Food stamps have long been at the heart of a bitter political debate about the government's role in social services and the underlying problems affecting low-income Americans and their wellbeing.
A new study sheds more light on that problem—and raises many new questions. Tufts University researchers found that food stamp recipients were twice as likely to die early than the average American. These recipients have incomes at 130 percent below the poverty line or more—a household of two would quality if they are making $1,736 a month or less combined.
The study, published this week in the American Journal for Public Health, said Americans enrolled in the US Supplemental Nutrition Assistance Program (SNAP), aka food stamps, were significantly more likely to die of cardiovascular disease and were three times more likely to die of diabetes. The SNAP program serves 44.5 million people, according to a USDA budget summary.
The study comes after years of cuts to the SNAP program from a Republican-controlled Congress, and there's a much greater threat to the budget this year. GOP legislators could push for major changes to the program this budget year, after the House Agriculture Committee released a report that considered some states' eligibility requirements for SNAP benefits too loose, the Associated Press reported. Congress also cut $9 billion from SNAP in 2014.
The study authors warned readers not to confuse association with causation. "It is important to note that our study does not examine cause-and-effect and whether or not SNAP participation itself increases the risk of mortality," said Zach Conrad, former postdoctoral fellow in nutritional epidemiology at the Friedman School and corresponding author, said in a release.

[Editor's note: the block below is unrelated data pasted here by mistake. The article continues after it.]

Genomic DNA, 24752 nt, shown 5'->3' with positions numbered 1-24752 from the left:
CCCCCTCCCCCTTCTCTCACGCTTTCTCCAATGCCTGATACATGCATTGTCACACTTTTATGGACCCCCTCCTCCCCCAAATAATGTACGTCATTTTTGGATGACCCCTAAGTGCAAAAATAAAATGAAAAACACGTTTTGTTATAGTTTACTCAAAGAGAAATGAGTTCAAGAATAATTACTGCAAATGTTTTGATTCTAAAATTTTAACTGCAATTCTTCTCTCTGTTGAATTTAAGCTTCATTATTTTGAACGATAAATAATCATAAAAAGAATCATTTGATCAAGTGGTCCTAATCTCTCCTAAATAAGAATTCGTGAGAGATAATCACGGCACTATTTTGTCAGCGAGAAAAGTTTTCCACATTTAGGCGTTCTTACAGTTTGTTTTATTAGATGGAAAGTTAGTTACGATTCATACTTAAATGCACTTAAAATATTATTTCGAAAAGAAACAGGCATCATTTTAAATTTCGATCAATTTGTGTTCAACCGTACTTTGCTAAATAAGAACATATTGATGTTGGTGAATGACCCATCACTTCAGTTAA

They noted that even individuals who were eligible for SNAP benefits based on their income level who did not take the food stamps were more likely to die than an average person.
"Rather, our investigation demonstrates that Americans on SNAP are dying at higher rates, emphasizing the need for strong efforts to improve their health. It is plausible that these individuals, if they did not participate in SNAP, might have even worse health outcomes."
The study looked at 499,741 people at least 25 years old who completed the 2000 to 2009 National Health Interview Survey. Follow-ups were done that recorded whenever a respondent died and of what cause.
The authors suggested part of the problem could be that people with poor health are more apt to accept help from the government. They also noted SNAP participants tend to buy cheaper, less nutritious food, and efforts need to be made to encourage the consumption of more produce and less processed food.
"Compared with nonparticipants, SNAP participants are more likely to have children or other family members with developmental delays or functional limitations, and are more likely to report forgoing medical care because of financial hardship," the study stated.
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